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Table 1 Harm reduction principles, definitions, and approaches for healthcare settings

From: Harm reduction principles for healthcare settings




1. Humanism

• Providers value, care for, respect, and dignify patients as individuals.

• It is important to recognize that people do things for a reason; harmful health behaviors provide some benefit to the individual and those benefits must be assessed and acknowledged to understand the balance between harms and benefits.

• Understanding why patients make decisions is empowering for providers.

• Moral judgments made against patients do not produce positive health outcomes.

• Grudges are not held against patients.

• Services are user-friendly and responsive to patients’ needs.

• Providers accept patients’ choices.

2. Pragmatism

• None of us will ever achieve perfect health behaviors.

• Health behaviors and the ability to change them are influenced by social and community norms; behaviors do not occur within a vacuum.

• Abstinence is neither prioritized nor assumed to be the goal of the patient.

• A range of supportive approaches is provided.

• Care messages should be about actual harms to patients as opposed to moral or societal standards.

• It is valuable for providers to understand that harm reduction can present experiences of moral ambiguity, since they are essentially supporting individuals in health behaviors that are likely to result in negative health outcomes.

3. Individualism

• Every person presents with his/her own needs and strengths.

• People present with spectrums of harm and receptivity and therefore require a spectrum of intervention options.

• Strengths and needs are assessed for each patient, and no assumptions are made based on harmful health behaviors.

• There is not a universal application of protocol or messaging for patients. Instead, providers tailor messages and interventions for each patient and maximize treatment options for each patient served.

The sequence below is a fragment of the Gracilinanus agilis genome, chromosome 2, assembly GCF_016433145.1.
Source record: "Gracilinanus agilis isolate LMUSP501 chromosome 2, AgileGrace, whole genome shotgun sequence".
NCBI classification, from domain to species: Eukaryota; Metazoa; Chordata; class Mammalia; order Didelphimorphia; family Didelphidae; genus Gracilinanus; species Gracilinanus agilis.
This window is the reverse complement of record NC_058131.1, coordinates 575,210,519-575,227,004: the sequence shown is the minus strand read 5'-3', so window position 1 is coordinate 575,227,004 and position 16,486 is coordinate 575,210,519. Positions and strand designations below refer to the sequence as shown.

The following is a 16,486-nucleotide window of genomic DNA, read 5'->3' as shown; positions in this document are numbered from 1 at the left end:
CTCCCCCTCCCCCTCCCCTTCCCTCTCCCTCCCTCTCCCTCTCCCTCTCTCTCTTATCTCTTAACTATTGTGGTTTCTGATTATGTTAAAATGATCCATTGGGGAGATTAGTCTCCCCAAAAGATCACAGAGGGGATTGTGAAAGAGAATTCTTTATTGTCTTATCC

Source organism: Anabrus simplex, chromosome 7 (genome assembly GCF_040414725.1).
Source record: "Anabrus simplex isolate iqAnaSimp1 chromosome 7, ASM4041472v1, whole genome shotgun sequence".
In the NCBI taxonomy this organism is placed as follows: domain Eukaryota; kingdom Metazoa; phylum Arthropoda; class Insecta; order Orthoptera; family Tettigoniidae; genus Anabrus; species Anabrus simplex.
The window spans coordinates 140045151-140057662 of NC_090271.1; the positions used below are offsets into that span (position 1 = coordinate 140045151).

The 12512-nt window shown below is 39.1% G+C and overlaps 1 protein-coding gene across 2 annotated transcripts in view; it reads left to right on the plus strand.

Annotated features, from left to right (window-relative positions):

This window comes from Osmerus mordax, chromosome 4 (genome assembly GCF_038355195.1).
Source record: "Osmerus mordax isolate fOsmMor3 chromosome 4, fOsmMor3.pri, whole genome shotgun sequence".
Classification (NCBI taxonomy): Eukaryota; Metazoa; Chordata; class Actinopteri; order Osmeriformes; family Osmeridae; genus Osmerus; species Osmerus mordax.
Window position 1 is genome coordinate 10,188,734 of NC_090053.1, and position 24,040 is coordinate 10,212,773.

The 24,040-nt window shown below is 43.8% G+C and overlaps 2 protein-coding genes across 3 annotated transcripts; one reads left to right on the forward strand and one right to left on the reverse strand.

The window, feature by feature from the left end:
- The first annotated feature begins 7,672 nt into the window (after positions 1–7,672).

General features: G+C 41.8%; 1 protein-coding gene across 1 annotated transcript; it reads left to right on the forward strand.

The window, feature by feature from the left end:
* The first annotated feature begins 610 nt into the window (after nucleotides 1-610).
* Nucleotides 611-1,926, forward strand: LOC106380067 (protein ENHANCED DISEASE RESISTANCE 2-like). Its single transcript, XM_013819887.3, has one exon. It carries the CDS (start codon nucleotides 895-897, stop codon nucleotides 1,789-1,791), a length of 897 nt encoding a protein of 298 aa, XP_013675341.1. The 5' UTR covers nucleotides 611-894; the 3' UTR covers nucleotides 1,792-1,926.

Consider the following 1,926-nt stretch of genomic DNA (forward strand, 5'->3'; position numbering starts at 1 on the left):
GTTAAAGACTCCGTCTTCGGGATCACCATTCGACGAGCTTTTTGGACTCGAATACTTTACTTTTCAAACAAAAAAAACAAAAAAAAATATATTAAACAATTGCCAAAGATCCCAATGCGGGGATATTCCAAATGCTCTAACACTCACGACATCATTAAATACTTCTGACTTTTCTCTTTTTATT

4. Autonomy

• Though providers offer suggestions and education regarding patients’ medications and treatment options, individuals ultimately make their own choices about medications, treatment, and health behaviors to the best of their abilities, beliefs, and priorities.

• Provider-patient partnerships are important, and these are exemplified by patient-driven care, shared decision-making, and reciprocal learning.

• Care negotiations are based on the current state of the patient.

5. Incrementalism

• Any positive change is a step toward improved health, and positive change can take years.

• It is important to understand and plan for backward movements.

• Providers can help patients celebrate any positive movement.

• It is important to recognize that at times, all people experience plateaus or negative trajectories.

• Providing positive reinforcement is valuable.

6. Accountability without termination

• Patients are responsible for their choices and health behaviors.

• Patients are not “fired” for not achieving goals.

• Individuals have the right to make harmful health decisions, and providers can still help them to understand that the consequences are their own.

• While helping patients to understand the impact of their choices and behaviors is valuable, backwards movement is not penalized.